The beauty of bamboo
Bamboo is a self-regenerating plant that grows fast — some shoots can grow almost 4 feet in 24 hours — absorbs carbon dioxide gases and has the strength of steel. In recent years, it has become a trendy green choice for everything from clothing and linen to furniture, flooring and even coffee filters.
It's even used in a series of computer accessories, including truly attractive speakers — the solid bamboo cabinets polished to a high-gloss finish showing off the wood's fine grain — that will retail for $120 when they reach the market in May. They will join a keyboard, mouse, Web cam, media card reader-writer and a USB keypad in Micro Innovations' bamboo lineup.
Other than the bamboo, these are only slightly better than standard-issue PC speakers. They stand alone (and less than 8 inches tall and 4 inches wide), with no subwoofer.
With a 3-inch driver for lower frequencies and a 1-inch tweeter for highs behind each black cloth grille, and only 8 watts, these speakers do not put up much of a sonic fight when pushed.
At lower volumes, though, they're quite engaging if you can excuse their limited range. If discounted to less than $100, they might be attractive enough — maybe even green enough — to find a place in your home or office.
How green is your acronym?
A growing number of electronics appearing in the United States are marked "RoHS compliant," which acknowledges restricted use of six hazardous materials. The Restriction of Hazardous Substances Directive, or RoHS, which took effect in the European Union three years ago, limits use of lead, mercury, cadmium, hexavalent chromium and two flame retardants used in some plastics, polybrominated biphenyls and polybrominated diphenyl ether.
Ask before you buy electronics. Apple, for instance, went green with its latest MacBook lineup, including the MacBook Pro, with certification from RoHS, Energy Star 4.0 and EPEAT Gold (the Green Electronics Council's Electronic Products Environmental Assessment Tool ratings system). It used PVC-free components and wiring, and efficient LED-backlit displays with screens free of mercury or arsenic.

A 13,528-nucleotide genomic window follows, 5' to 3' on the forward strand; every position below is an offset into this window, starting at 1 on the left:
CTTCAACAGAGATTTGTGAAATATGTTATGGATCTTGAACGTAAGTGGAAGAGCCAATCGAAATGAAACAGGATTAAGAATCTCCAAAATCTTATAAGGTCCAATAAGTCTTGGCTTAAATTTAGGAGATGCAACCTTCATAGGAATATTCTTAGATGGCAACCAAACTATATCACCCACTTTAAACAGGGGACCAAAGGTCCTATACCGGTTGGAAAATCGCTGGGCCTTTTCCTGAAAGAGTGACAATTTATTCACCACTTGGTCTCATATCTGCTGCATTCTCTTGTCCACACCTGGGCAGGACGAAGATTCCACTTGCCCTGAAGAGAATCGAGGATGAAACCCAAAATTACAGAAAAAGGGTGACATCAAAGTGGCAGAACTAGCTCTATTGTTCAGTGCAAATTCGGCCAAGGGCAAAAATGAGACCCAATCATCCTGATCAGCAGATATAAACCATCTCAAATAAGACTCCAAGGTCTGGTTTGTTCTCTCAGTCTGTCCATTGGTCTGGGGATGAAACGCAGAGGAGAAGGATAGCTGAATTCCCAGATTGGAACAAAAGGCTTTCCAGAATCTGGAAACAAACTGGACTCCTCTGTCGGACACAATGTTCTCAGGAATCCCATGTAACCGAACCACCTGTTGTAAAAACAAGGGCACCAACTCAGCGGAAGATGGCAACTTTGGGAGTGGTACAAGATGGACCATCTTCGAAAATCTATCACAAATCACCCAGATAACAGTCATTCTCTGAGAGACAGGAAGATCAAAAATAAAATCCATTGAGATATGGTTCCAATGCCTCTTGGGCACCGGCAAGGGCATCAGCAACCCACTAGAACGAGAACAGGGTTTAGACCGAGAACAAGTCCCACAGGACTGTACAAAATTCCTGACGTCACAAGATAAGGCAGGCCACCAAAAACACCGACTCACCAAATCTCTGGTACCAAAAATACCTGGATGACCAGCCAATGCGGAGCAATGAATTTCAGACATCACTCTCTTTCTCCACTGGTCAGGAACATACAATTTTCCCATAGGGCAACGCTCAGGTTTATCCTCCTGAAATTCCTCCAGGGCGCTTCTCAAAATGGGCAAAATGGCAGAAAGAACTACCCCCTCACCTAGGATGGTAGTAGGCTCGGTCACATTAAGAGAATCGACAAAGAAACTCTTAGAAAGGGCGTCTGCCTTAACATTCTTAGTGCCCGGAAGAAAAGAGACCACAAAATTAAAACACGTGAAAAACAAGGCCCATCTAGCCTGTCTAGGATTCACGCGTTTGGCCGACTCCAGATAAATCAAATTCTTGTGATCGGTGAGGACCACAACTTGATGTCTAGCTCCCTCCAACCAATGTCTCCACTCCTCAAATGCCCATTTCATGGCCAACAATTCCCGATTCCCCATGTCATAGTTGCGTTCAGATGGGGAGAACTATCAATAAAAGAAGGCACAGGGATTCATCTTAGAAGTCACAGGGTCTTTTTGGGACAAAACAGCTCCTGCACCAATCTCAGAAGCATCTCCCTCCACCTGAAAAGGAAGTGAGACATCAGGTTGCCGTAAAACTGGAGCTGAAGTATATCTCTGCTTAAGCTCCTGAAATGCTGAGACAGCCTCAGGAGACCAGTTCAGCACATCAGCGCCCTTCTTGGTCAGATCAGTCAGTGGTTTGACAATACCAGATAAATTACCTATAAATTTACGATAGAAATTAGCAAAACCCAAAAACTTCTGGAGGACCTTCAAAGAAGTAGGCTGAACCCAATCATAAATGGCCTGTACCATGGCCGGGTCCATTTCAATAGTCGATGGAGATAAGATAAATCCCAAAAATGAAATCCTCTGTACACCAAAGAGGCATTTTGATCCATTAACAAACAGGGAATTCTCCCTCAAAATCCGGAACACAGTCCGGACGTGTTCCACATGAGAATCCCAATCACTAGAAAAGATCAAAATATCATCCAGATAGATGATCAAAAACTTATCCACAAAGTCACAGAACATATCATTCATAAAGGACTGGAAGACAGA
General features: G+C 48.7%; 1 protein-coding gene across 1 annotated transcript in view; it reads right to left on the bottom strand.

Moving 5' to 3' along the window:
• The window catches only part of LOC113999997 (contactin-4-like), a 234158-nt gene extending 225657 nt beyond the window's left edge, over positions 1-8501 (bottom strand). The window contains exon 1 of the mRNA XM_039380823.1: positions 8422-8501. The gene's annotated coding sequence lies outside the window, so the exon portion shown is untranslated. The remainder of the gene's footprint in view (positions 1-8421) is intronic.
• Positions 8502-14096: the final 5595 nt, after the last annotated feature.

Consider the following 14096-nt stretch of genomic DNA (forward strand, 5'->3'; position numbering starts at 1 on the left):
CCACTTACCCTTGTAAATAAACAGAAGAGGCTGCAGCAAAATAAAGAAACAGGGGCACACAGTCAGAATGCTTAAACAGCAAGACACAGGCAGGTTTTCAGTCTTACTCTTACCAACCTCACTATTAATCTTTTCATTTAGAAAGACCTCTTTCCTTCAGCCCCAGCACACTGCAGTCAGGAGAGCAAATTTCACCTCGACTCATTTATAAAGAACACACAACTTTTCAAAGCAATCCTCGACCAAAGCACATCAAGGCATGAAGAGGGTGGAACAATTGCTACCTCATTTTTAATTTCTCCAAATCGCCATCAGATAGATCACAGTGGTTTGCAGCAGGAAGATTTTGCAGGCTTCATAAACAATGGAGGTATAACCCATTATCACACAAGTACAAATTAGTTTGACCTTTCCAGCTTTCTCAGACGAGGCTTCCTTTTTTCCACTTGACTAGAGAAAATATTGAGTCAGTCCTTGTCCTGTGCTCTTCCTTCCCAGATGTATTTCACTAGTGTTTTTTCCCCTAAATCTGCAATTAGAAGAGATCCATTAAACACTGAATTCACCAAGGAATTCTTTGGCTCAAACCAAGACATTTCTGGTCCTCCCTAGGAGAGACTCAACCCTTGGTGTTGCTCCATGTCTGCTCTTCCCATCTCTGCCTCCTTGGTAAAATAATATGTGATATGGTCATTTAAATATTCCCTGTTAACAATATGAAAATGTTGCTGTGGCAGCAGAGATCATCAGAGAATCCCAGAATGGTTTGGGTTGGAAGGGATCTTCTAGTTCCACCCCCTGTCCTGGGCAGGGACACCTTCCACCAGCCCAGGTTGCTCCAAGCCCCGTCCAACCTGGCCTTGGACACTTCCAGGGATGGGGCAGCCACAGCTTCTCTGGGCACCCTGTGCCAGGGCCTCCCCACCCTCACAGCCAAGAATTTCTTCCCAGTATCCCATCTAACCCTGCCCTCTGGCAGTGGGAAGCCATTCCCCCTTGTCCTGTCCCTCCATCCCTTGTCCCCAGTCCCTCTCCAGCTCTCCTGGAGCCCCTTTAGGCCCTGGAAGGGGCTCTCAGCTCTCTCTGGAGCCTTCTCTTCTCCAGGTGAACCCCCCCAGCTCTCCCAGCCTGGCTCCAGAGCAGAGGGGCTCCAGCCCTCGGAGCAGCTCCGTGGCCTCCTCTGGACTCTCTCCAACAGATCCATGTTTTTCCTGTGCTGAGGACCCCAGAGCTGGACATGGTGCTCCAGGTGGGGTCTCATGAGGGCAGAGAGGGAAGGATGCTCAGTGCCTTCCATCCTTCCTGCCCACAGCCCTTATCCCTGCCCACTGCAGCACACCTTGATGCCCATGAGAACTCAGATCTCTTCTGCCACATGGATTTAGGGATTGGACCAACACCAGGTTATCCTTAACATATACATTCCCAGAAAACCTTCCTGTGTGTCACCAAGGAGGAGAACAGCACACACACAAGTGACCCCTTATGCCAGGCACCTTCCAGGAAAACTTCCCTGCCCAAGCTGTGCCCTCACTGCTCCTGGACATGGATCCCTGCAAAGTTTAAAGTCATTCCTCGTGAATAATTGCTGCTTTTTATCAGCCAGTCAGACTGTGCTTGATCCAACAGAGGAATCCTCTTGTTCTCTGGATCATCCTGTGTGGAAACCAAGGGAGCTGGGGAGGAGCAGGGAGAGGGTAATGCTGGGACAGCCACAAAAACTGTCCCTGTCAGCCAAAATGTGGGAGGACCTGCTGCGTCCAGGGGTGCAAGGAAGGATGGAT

It's a lot of new terminology, but it's part of the green wave.
Saving energy, at a price
How do you kill vampire energy? If you're using a stake, it's a waste of time. Vampire energy, the power sucked up by televisions, DVD players, audio-video receivers, computers and peripherals in standby mode, needs stronger action.
Monster Cable's Digital Life MDP 900 PowerCenter is a smart surge protector/power strip with a GreenPower outlet for a TV or computer that controls four associated outlets. I made a television the control device, then added an audio-video receiver, DVD player, an iPod dock and a lamp to the other GreenPower outlets. (Note that the control device must consume at least 16 watts.)
When I turned the TV on, everything else powered up, too. When I turned it off, power was cut to everything but the TV. Now, only the TV wasted stand-by energy. The MDP 900 has five other outlets (always active) and multiple connections for a computer or home theater (coaxial, network and phone connections) — with surge protection rated at 4,220 joules.
Is it worth it? Weigh the meager yearly savings of the typical 2 or 3 watts of stand-by power usage against the MDP 900's $129 list price (often discounted closer to $80 online). Monster also has PowerCenters with fewer outlets for less, the MDP 800 ($99) and MDP 650 ($70).
An even less expensive option: The Bits Limited LCG5 (bitsltd.net), with 10 outlets and the same power-saving feature as the Monster strips, for about $40 online.
Kevin Hunt, Hartford (Conn.) Courant